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Bingley Bloke

What Date Is Interest Paid On Isas?

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I have a Halifax ISA which I want to get rid of as soon as my year's interest has been paid. Does anyone know what exact date this happens on?

It's all down to each ISA's terms and conditions as far as I know, but, unless you have some fixed-term special interest rate or something where withdrawal carries some penalty, then you should be able to close an ISA whenever you like and receive all interest earned up to the point of closure.

By 'get rid of', do you mean just get the cash back in your hand, or are you considering transferring to a different ISA?

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By 'get rid of', do you mean just get the cash back in your hand, or are you considering transferring to a different ISA?

I'm going to close it because the interest rate is crap. The maximum allowed will go into a new ISA with National Savings as I want my money where it won't be used to fund lending. NS&I do two ISAs - One that allows you to transfer your whole balance, but has a poorer rate, and one that allows you to pay in the maximum for one year but has a better rate, so I'm going to choose the latter and put the rest into Premium Bonds.

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I'm going to close it because the interest rate is crap. The maximum allowed will go into a new ISA with National Savings as I want my money where it won't be used to fund lending. NS&I do two ISAs - One that allows you to transfer your whole balance, but has a poorer rate, and one that allows you to pay in the maximum for one year but has a better rate, so I'm going to choose the latter and put the rest into Premium Bonds.

Be aware that if you withdraw money from an ISA (as opposed to arrange a transfer), it will be removed from your tax free ISA allowance for whichever year it applies, and you can't get the 'tax freeness' back.

Generally, if an institution (or specific ISA product) permits transfers in, they tend not to be overly restrictive about how much is transferred in, so it's often the case that you can transfer all of the funds you have in one ISA into another.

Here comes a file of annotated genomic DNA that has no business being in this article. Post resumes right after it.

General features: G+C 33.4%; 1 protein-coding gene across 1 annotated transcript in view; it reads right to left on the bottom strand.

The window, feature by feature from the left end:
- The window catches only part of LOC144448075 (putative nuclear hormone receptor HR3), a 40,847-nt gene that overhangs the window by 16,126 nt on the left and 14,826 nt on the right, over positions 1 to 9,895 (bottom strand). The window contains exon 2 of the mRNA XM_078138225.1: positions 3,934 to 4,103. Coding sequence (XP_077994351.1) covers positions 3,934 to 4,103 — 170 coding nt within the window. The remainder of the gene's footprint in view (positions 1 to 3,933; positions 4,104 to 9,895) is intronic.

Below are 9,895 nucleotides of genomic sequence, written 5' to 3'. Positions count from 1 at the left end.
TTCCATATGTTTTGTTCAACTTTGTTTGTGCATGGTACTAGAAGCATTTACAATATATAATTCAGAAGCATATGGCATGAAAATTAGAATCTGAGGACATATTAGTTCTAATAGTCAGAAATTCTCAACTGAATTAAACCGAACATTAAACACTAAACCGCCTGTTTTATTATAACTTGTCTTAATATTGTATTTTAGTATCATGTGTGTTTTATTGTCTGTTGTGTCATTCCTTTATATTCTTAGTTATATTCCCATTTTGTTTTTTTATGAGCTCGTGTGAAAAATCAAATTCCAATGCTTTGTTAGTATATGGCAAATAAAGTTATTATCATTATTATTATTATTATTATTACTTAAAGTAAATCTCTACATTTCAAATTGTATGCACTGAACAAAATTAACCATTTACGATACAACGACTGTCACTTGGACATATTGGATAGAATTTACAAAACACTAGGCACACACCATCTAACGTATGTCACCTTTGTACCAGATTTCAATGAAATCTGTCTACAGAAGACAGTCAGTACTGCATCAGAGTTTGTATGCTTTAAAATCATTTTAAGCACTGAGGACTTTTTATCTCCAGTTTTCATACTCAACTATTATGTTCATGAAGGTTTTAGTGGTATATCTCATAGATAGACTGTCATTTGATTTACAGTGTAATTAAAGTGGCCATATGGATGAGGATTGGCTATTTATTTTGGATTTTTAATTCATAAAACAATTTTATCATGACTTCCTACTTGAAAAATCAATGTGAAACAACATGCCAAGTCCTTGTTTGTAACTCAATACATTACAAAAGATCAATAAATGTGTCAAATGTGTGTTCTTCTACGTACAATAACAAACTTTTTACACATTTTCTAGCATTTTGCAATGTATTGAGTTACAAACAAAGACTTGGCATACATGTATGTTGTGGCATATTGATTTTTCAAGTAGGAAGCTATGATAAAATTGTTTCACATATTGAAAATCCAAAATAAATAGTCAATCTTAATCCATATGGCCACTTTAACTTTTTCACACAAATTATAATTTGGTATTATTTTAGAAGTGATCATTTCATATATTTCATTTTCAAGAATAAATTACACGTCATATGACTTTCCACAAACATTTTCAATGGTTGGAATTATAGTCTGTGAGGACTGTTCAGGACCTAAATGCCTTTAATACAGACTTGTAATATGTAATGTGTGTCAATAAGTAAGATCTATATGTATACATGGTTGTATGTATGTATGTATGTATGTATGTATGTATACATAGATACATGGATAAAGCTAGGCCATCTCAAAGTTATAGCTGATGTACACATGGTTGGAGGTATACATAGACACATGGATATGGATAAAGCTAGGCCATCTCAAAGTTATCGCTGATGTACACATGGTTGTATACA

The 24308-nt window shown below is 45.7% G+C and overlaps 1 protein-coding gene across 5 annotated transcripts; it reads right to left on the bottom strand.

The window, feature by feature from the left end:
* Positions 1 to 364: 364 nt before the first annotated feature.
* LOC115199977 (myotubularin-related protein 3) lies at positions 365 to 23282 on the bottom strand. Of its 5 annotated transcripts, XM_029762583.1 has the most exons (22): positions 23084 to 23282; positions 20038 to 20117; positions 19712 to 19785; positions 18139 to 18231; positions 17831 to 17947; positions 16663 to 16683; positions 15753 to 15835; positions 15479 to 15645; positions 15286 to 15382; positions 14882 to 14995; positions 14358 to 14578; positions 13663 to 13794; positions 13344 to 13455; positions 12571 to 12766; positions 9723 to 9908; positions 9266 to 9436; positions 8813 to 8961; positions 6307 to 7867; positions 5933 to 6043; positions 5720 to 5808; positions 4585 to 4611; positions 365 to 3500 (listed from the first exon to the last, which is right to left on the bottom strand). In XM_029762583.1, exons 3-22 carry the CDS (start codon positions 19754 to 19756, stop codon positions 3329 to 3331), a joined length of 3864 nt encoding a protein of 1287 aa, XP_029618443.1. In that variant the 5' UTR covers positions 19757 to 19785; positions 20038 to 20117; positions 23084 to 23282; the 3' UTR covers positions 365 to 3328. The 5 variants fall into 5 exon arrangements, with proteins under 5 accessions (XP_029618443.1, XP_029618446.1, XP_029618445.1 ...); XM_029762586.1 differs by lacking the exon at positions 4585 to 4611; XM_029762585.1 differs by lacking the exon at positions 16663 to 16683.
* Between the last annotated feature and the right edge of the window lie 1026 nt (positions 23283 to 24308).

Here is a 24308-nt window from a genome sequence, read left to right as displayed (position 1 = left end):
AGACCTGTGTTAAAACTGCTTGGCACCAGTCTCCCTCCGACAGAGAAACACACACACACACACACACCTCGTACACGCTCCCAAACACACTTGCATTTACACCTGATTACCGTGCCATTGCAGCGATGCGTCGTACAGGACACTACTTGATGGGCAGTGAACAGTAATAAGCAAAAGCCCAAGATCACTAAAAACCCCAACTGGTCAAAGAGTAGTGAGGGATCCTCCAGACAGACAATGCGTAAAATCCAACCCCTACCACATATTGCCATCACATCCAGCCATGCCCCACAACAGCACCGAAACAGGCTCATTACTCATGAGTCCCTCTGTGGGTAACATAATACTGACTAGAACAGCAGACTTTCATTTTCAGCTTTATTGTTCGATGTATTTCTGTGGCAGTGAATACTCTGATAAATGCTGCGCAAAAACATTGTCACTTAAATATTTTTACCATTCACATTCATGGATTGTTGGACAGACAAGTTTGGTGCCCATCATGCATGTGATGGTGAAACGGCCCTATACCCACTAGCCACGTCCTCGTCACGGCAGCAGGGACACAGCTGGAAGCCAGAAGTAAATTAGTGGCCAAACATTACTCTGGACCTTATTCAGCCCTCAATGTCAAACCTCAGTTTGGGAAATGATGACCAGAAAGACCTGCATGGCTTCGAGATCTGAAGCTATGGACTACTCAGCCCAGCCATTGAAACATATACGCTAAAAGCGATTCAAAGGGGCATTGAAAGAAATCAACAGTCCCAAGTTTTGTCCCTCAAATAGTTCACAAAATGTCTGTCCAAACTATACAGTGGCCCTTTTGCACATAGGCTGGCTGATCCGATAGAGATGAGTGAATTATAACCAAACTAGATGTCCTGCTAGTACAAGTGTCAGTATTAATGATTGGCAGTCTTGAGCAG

If an institution (or specific ISA) doesn't accept transfers, then you can only put in 'new' ISA money from the current year's ISA allowance -- so, up to £3k up to April 5th (depending if you've already used any or all of this year's allowance), and £3600 from April 6th.

Edited by Ologhai Jones

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I only have £4,100 in there now so I'll close it once the interest has been credited - I guess that'll be on or after 5 April - and put £3,600 of it straight into a new NS&I ISA and the rest, plus a load of other money that I have elsewhere, into Premium Bonds.

My main objectives are as follows:

1: Have nothing in a place where it can be used to support the loans system. As I'm priced-out of the housing market I don't want my savings to be used to write mortgages for people who aren't.

2: Put most of it into Premium Bonds. As rates are pretty poor across the board I'm happy to risk getting no return at all on the off-chance that I might win a decent prize instead.

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I only have £4,100 in there now so I'll close it once the interest has been credited - I guess that'll be on or after 5 April - and put £3,600 of it straight into a new NS&I ISA and the rest, plus a load of other money that I have elsewhere, into Premium Bonds.

As I said above, it may not be that there's a specific 'date upon which they pay the interest'. Of course, only you know the details of the ISA product you're referring to, but generally ISAs are just like any other bank account -- interest keeps getting paid (or at the very least calculated) as you go along. On closure, any interest so far not added to the account will be added. For many (perhaps most) ISA, the time of closure is entirely arbitrary -- although, as I think I mentioned, some ISAs do have special terms and conditions, e.g. keep your money in for a year or forfeit 90 days' worth of interest.

In other words, are you sure there's a specific date you're waiting for, or is it some imaginary one?

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I have a Halifax ISA which I want to get rid of as soon as my year's interest has been paid. Does anyone know what exact date this happens on?

Isn't it simply one year after you started it?

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  • 292 Brexit, House prices and Summer 2020

    1. 1. Including the effects Brexit, where do you think average UK house prices will be relative to now in June 2020?


      • down 5% +
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